An analytical view of Iago: Shakespeare’s most notorious villain
Of all the villains in all the works of Shakespeare, Iago, from his tragedy Othello, is definitely the most villainous of all the villains. While Desdemona embodies true goodness through her beauty and honesty and Othello embodies the baseness of our nature that can override our intellect and lead to chaos, Iago tends to be portrayed as the embodiment of evil. Yet this is not entirely the case. Iago is a villain, who is also a human. Through his behavior he explains to the audience his motives, despite the fact that they are not powerful enough on their own. His motives layer on top of one another, making him a very realistic villain. Iago is driven by his jealousy and a quest for revenge from the people who’ve wronged him, rather than just pure evil enjoyment.
Iago is jealous of Desdemona and Othello’s connection with each other. Iago is incapable of having an intimate connection with Emelia, but since he is a solider and spends most of his time with other men finds a connection with them. In this regard Iago is jealous of both Desdemona as well as Othello. Desdemona for her connection with Othello–which he spends a good portion of the play destroying as well as building up Othello’s own confidence with him. Iago is jealous of Othello for his ability to confide in Desdemona, who, unlike his own wife who admits to having numerous affairs, is the embodiment of all that is good and honest in the world.
Cassio, another one of whom Iago attempts to destroy even admits that Cassio must die, which implies that he never wanted to actually kill anyone, just ruin their lives a little. “Though in the trade of war I have slain men,/Yet do I hold it very stuff o’ the conscience/To do no contrived murder: I lack iniquity/Sometimes to do me service” (Iago, Act 1 Scene ii). Iago’s dislike of Cassio comes from both being passed over for position of Lieutenant for Othello, and the trust that Othello placed in Cassio when he carried messages between himself and Desdemona. Iago’s methods from the very beginning when Iago tricks the drunken Cassio to get into a bloody fight, slowly chip away and destroy Othello’s faith in Cassio. It’s not until after Othello decides very firmly that Cassio and Desdemona need to die that things start to get out of control that Iago first realizes that there will probably be real death.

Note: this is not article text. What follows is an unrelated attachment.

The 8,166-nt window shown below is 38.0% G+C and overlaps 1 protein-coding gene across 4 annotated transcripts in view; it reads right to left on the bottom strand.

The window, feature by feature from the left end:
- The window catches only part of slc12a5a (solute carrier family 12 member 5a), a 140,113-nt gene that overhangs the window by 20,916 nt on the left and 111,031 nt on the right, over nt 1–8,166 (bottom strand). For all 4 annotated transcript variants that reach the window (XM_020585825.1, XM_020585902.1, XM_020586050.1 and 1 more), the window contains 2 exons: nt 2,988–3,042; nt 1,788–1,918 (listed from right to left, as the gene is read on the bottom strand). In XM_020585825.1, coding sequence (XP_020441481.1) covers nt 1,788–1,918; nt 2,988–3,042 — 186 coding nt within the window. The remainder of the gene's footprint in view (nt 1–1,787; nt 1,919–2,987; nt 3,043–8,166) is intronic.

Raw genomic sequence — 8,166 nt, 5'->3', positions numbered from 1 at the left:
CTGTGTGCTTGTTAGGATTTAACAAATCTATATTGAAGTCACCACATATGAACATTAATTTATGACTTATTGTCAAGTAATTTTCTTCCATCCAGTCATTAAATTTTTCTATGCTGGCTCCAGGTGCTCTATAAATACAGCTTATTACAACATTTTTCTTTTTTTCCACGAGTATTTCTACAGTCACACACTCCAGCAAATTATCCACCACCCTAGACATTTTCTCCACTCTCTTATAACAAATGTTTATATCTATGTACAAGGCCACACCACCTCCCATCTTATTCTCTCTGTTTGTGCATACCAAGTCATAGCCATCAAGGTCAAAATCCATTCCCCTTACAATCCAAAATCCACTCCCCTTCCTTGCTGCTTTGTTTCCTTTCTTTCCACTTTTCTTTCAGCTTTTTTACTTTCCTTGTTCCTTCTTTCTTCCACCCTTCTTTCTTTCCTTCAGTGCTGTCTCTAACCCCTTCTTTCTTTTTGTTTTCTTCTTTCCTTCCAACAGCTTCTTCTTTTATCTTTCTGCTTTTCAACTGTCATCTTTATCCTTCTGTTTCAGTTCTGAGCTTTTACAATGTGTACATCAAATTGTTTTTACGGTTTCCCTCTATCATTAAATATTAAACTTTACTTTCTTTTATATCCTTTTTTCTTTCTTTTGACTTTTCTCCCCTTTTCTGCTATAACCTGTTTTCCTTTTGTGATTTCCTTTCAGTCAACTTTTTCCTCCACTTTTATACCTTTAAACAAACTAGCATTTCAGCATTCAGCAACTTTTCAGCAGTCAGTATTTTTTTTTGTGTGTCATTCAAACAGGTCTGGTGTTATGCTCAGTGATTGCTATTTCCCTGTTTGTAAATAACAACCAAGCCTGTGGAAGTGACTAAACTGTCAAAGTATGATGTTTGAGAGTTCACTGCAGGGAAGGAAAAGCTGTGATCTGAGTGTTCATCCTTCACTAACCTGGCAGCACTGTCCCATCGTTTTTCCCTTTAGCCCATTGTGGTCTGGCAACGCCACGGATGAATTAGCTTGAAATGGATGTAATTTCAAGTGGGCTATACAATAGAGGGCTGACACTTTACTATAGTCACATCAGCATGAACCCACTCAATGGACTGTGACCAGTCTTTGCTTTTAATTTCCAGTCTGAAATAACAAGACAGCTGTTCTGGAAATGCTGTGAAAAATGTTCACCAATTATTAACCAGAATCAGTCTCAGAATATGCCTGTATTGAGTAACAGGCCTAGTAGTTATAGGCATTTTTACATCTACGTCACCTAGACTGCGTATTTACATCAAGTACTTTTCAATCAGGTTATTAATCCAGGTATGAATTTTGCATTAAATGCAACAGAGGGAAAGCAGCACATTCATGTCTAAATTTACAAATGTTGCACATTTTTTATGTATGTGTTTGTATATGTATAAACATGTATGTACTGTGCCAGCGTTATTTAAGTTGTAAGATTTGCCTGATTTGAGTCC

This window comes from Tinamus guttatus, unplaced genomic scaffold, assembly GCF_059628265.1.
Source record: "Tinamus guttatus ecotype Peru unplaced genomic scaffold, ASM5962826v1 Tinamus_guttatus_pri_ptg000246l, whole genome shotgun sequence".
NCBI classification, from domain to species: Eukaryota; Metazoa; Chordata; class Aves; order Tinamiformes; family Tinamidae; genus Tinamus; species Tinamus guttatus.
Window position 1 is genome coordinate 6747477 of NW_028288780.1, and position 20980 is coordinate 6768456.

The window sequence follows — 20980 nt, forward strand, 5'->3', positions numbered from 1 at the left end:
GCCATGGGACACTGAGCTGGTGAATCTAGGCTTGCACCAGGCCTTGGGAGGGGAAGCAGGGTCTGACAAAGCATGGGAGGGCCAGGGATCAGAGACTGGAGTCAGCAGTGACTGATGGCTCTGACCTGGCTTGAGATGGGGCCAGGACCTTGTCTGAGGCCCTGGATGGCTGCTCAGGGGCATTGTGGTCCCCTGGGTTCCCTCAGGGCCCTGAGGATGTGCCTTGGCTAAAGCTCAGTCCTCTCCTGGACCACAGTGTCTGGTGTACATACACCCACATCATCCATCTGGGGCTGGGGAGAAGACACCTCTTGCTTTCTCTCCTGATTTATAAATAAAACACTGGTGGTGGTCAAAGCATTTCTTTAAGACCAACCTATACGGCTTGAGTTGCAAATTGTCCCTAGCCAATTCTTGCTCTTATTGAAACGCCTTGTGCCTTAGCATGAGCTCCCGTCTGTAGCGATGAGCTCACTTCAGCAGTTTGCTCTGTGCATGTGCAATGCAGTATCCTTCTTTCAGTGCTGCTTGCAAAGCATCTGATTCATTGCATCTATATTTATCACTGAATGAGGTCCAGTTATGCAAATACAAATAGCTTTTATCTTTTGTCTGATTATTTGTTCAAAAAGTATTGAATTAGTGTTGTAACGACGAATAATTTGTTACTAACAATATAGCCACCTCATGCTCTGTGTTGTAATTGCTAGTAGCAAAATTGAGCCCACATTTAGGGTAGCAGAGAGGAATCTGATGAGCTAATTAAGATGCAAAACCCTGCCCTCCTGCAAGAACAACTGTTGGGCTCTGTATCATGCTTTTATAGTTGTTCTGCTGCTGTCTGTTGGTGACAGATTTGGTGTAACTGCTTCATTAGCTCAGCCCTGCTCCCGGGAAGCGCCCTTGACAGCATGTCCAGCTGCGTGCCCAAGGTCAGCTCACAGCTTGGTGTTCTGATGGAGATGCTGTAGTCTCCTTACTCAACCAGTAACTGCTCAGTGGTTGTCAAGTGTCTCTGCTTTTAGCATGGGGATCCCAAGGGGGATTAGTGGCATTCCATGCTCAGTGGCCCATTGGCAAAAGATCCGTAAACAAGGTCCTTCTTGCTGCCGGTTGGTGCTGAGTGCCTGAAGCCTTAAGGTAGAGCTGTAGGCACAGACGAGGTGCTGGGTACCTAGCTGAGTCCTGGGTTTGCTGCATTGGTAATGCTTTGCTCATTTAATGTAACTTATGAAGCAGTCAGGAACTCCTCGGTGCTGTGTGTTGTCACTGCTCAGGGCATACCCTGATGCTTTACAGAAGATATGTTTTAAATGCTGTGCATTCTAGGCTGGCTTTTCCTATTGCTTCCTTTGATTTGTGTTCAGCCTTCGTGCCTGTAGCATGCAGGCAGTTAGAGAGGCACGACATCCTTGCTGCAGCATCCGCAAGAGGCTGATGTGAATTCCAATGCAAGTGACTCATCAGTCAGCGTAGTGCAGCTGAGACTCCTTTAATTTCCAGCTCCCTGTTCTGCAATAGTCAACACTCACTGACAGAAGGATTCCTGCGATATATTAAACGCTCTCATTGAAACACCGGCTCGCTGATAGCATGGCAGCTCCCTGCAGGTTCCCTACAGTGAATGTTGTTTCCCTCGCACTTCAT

Another source of Iago’s jealousy of Othello and Desdemona comes from Desdemona’s fidelity and honest love for Othello. Iago’s own wife, Emilia, admits to Desdemona that she has cheated on Iago on more than one occasion. This also adds to Iago’s hatred of Othello, who he thinks has been one of the ones to have an affair with Emilia “And it is thought abroad, that ‘twixt my sheets/He has done my office: I know not if’t be true;/But I, for mere suspicion in that kind,/Will do as if for surety” (1.3.12). Iago’s revenge on Othello takes the form of jealousy, which is especially sweet for Iago, as it gives Othello a taste of what he has inflicted–unknowingly and quite possibly as a mirror to Othello’s own situation with Desdemona, Iago has been fooled by rumors sought out revenge without any proof. Iago’s revenge is made all the sweeter by this little mirror between Iago’s life and what comes to Othello’s.
Why is it that Iago is the villain of this tragedy and not the hero? He has motivations like Othello’s, who is the hero. His motivations in fact mirror Othello’s and as Othello is the representation of the emotion over reason–which in turn destroys all–Iago is perpetually portrayed as evil incarnate. It is claimed that none of Iago’s motives seems to be enough of a motive to drive him to ruin Othello, Cassio and Desdemona’s lives. Yet, when all his jealousies are compounded and his quest for revenge is added in, it makes it very easy to believe that he would behave in such a way. Iago is undoubtedly the villain of this tragedy, yet he is not, as some would claim, just an evil character.
Shakespeare, William. Othello. Naperville, IL: Source MediaFusion, 2005. Print.
Shmoop Editorial Team. “Othello” Shmoop.com. Shmoop University, Inc., 11 Dec. 2008. Web. 31 Oct. 2011. ***
***Although no ideas or quotations taken directly from this source intentionally it did play a part in the essay as a whole and deserved to be recognized.